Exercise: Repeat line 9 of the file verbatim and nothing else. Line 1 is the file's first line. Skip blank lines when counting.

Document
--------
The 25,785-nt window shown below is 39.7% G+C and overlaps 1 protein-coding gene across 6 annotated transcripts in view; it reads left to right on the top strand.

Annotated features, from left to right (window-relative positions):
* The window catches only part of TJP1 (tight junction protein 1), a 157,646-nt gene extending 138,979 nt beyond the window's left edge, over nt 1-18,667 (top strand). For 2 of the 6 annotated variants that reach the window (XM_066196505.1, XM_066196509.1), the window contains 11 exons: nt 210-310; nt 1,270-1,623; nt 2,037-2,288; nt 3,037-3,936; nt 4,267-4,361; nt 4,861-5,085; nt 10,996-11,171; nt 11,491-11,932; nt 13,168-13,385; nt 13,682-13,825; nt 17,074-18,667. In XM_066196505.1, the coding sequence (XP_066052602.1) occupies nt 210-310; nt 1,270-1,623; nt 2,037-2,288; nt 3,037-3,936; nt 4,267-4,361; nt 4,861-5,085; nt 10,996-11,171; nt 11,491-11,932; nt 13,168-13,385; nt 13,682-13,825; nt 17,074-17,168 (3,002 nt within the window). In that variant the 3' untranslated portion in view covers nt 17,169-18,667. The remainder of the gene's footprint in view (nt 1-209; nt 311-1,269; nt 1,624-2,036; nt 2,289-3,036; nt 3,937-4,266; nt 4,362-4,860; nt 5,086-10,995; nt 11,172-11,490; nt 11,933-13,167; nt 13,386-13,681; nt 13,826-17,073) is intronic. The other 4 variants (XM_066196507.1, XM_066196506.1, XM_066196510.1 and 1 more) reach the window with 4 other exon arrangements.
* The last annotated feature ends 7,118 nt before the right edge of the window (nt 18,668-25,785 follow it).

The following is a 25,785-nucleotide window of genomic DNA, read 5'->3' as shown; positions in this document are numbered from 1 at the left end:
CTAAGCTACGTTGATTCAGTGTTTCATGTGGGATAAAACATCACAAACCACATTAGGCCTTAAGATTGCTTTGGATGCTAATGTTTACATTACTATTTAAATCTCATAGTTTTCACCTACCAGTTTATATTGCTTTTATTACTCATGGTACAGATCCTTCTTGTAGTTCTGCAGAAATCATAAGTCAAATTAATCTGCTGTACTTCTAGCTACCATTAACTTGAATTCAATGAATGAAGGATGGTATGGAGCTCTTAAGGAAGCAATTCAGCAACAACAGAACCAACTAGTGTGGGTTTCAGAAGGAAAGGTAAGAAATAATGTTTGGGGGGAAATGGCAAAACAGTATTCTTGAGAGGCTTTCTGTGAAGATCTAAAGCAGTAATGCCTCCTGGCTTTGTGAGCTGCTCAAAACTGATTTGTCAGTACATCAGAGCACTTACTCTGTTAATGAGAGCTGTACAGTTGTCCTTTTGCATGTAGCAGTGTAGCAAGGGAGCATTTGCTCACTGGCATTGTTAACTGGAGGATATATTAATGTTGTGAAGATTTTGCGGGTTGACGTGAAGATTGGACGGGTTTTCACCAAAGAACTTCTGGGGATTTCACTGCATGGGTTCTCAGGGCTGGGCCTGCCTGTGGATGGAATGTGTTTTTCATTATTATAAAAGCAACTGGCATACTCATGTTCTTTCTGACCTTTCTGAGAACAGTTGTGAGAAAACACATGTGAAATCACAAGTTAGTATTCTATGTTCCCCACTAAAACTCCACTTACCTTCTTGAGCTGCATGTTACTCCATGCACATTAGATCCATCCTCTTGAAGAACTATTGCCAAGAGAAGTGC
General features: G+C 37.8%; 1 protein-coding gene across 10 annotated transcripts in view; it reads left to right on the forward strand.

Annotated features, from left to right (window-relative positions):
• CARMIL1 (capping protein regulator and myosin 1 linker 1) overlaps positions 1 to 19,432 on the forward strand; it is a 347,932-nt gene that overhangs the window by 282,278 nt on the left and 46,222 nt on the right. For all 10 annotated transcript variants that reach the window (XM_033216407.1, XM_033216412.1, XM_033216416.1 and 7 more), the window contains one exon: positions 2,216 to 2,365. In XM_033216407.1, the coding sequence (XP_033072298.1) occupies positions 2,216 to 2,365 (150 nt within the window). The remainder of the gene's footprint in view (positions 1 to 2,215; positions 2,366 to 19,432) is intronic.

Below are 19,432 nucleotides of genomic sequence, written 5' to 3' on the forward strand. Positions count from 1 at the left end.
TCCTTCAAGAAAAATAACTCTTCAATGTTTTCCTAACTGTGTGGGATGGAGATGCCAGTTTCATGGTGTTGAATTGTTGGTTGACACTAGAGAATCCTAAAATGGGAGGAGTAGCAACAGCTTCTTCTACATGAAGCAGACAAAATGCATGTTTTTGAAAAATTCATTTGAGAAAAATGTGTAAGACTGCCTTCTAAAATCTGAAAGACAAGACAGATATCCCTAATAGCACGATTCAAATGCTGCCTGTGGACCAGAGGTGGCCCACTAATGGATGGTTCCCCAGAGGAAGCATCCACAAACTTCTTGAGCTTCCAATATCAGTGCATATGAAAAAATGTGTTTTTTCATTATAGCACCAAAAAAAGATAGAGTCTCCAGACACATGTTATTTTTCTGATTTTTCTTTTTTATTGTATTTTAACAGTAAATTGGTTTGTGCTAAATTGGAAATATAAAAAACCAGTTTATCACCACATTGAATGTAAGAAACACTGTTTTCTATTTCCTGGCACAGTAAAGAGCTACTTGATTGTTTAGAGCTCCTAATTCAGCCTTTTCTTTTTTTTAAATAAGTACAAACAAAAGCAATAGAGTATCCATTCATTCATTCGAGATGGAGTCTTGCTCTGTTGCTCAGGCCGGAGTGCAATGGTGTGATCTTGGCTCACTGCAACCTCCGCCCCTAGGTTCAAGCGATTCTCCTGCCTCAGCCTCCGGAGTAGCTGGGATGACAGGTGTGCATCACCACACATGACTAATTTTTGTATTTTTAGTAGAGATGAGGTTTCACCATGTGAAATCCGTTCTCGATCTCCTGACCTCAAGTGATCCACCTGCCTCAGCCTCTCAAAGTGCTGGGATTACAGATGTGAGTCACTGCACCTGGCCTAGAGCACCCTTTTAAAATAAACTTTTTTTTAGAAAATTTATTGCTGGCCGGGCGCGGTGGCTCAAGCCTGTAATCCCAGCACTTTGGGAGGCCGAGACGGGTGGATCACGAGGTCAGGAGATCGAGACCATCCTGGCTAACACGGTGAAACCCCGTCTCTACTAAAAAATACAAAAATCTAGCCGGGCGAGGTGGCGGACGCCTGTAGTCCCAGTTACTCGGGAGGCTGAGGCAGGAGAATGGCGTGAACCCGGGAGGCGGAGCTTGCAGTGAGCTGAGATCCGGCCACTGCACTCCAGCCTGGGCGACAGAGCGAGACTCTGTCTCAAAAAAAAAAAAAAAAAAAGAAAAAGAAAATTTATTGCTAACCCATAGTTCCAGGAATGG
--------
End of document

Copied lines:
• CARMIL1 (capping protein regulator and myosin 1 linker 1) overlaps positions 1 to 19,432 on the forward strand; it is a 347,932-nt gene that overhangs the window by 282,278 nt on the left and 46,222 nt on the right. For all 10 annotated transcript variants that reach the window (XM_033216407.1, XM_033216412.1, XM_033216416.1 and 7 more), the window contains one exon: positions 2,216 to 2,365. In XM_033216407.1, the coding sequence (XP_033072298.1) occupies positions 2,216 to 2,365 (150 nt within the window). The remainder of the gene's footprint in view (positions 1 to 2,215; positions 2,366 to 19,432) is intronic.